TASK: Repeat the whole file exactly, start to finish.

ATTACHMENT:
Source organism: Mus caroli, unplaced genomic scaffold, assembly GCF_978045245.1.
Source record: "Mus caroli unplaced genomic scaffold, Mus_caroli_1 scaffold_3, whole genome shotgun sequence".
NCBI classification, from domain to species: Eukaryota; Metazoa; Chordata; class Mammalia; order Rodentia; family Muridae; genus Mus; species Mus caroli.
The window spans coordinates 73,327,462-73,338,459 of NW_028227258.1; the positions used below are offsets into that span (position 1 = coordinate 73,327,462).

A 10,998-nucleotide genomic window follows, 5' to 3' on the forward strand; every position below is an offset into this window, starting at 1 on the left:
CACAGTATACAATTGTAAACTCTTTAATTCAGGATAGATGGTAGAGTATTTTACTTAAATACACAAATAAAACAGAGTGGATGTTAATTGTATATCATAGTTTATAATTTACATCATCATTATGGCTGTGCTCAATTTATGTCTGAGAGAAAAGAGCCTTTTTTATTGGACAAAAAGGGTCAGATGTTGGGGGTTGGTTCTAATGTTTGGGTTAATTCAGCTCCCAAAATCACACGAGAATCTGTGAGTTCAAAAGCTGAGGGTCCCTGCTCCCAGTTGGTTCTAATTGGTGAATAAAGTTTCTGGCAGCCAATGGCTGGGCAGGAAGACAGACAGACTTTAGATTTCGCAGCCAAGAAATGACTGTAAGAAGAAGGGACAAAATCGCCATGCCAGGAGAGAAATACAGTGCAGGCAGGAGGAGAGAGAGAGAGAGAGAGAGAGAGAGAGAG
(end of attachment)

Source organism: Mus caroli, unplaced genomic scaffold, assembly GCF_978045245.1.
Source record: "Mus caroli unplaced genomic scaffold, Mus_caroli_1 scaffold_3, whole genome shotgun sequence".
NCBI classification, from domain to species: Eukaryota; Metazoa; Chordata; class Mammalia; order Rodentia; family Muridae; genus Mus; species Mus caroli.
The window spans coordinates 73,327,462-73,338,459 of NW_028227258.1; the positions used below are offsets into that span (position 1 = coordinate 73,327,462).

A 10,998-nucleotide genomic window follows, 5' to 3' on the forward strand; every position below is an offset into this window, starting at 1 on the left:
CACAGTATACAATTGTAAACTCTTTAATTCAGGATAGATGGTAGAGTATTTTACTTAAATACACAAATAAAACAGAGTGGATGTTAATTGTATATCATAGTTTATAATTTACATCATCATTATGGCTGTGCTCAATTTATGTCTGAGAGAAAAGAGCCTTTTTTATTGGACAAAAAGGGTCAGATGTTGGGGGTTGGTTCTAATGTTTGGGTTAATTCAGCTCCCAAAATCACACGAGAATCTGTGAGTTCAAAAGCTGAGGGTCCCTGCTCCCAGTTGGTTCTAATTGGTGAATAAAGTTTCTGGCAGCCAATGGCTGGGCAGGAAGACAGACAGACTTTAGATTTCGCAGCCAAGAAATGACTGTAAGAAGAAGGGACAAAATCGCCATGCCAGGAGAGAAATACAGTGCAGGCAGGAGGAGAGAGAGAGAGAGAGAGAGAGAGAGAGAG